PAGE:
POWNAL >> The developer aiming to revive the former Pownal Tanning Co. hydro-electric dam says construction could start this summer.
A new turbine at the dam along the Hoosic River would generate an estimated 1,800,000 kilowatt hours of electricity a year, according to developer Bill Scully of North Bennington. In addition to bringing the dam back online, the project also includes cleaning up PCB contamination in sediment behind the dam, he said.
Scully said he is completing the project's financing and will soon select an equipment manufacture and contractor and aims to go to construction in July. Talks regarding a lease agreement between Hoosic Hydro and the town, which owns the dam, are ongoing.
Hoosic Hydro LLC had applied for a "non material amendment" from the Federal Energy Regulatory Commission (FERC), requesting the system's capacity be increased from 400 kilowatts to 500 kilowatts. FERC, the federal agency that regulated electricity sales as well as hydroelectric licensing, granted that order on Friday. It's one of many steps the project has had to take in the past three-and-a-half years, Scully said.
The dam on the Hoosic River near Dean Road has been inactive since the former tannery shuttered in 1988.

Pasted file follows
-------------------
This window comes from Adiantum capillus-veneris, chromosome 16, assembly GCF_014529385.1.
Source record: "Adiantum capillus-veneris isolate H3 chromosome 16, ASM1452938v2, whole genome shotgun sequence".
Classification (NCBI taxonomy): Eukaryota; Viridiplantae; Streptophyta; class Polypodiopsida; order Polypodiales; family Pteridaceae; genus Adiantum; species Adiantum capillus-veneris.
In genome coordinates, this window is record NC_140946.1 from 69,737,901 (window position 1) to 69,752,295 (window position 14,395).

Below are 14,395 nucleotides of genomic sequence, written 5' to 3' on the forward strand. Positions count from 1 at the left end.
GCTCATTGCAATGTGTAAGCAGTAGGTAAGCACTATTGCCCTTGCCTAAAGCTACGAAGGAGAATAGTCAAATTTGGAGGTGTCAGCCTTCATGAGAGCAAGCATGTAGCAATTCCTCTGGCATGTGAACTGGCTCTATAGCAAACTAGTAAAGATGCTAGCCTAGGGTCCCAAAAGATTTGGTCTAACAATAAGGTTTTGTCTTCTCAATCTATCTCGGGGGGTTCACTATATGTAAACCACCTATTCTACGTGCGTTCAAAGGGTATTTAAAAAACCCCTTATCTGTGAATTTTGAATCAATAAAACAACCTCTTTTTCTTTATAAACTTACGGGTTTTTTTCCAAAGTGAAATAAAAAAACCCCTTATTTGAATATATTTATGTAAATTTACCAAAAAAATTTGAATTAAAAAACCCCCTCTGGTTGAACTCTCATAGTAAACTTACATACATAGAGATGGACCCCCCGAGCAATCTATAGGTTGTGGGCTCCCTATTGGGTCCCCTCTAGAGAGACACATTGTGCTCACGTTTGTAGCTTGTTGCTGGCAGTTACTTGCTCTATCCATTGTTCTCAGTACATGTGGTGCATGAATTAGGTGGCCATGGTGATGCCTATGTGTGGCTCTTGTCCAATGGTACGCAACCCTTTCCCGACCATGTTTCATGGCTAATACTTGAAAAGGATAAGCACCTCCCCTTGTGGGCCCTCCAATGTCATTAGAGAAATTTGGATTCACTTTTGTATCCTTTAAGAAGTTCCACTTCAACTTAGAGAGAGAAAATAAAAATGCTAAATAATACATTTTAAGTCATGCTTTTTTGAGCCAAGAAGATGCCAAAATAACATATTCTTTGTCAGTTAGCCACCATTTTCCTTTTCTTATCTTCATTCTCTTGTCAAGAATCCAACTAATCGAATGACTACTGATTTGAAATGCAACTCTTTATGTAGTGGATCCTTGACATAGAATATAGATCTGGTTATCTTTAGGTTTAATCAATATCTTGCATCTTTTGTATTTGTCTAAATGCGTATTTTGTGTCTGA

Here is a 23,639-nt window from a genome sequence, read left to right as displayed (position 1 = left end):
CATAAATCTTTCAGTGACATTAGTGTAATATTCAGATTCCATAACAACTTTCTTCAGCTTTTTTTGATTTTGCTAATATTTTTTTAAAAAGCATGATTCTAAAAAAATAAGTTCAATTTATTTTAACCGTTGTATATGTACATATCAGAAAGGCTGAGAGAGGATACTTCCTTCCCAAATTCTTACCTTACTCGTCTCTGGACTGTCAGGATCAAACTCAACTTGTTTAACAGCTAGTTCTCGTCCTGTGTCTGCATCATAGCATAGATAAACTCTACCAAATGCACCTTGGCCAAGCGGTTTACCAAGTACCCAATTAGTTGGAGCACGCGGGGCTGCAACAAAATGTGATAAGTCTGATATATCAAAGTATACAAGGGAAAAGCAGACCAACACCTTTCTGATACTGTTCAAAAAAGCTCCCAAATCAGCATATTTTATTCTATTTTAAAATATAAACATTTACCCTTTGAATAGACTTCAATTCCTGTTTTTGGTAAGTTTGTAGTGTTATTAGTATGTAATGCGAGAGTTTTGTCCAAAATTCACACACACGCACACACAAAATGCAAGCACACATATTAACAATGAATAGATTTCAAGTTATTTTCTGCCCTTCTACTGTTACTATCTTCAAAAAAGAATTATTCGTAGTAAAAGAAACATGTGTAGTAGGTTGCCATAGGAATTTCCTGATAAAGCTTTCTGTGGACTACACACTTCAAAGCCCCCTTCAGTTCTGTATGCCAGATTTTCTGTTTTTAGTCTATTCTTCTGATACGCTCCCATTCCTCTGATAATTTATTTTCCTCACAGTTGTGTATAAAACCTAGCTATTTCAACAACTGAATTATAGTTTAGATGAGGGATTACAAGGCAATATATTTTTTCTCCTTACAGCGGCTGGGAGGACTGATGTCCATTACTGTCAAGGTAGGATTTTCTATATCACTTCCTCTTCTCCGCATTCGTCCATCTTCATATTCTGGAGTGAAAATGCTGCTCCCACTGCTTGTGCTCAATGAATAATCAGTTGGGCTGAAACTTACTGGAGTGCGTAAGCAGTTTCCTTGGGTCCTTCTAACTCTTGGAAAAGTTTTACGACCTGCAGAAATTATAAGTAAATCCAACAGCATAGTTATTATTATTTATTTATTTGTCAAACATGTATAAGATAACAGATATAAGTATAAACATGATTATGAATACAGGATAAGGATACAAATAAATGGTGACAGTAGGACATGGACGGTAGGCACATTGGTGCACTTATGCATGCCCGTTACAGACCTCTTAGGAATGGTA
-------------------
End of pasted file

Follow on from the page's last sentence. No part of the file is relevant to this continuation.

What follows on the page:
The existing dam was built in 1907, but the operation was first constructed in 1866 by the North Pownal Manufacturing Co., owned by A.C. Houghton and Co., before the site became the tannery in 1935.
The town took "involuntary ownership" of it in 2002 for non-payment of taxes. Different developers have looked at bringing the dam back online. Scully and Dennis Candelora, of Pownal, first approached the Select Board about leasing the dam in 2012.
Since then, Scully and his partners brought a hydroelectric operation online at the former Vermont Tissue Mill on the Walloomsac River in North Bennington. The multi-year, $2.5 million project began producing electricity last fall.
"The biggest change is that we will be replacing the original turbine and generator with more modern equipment," Scully said of the Pownal project.
The proposal calls for maintaining the existing concrete dam, which stretches 153 feet long and 18 feet high.
A new, computer controlled system will end up using slightly less water to generate 20 percent more electricity.
The original, non-operational horizontal-double turbine manufactured by Rodney Hunt in 1937, which has a 400 kilowatt generator, would be removed. It would be replaced with a double regulated kaplan generator, manufactured by Wasserkraft, with a 500 kw generator.
The new turbine unit would produce the same amount of horsepower as the old unit — 700 horsepower — and use
Scully said, given the constant flow of the river, the project would operate at full capacity 82 percent of the time. A similarly sized solar array of 500 kw would only do that 17 percent of the time, he said.
— Contact Edward Damon at 413-770-6979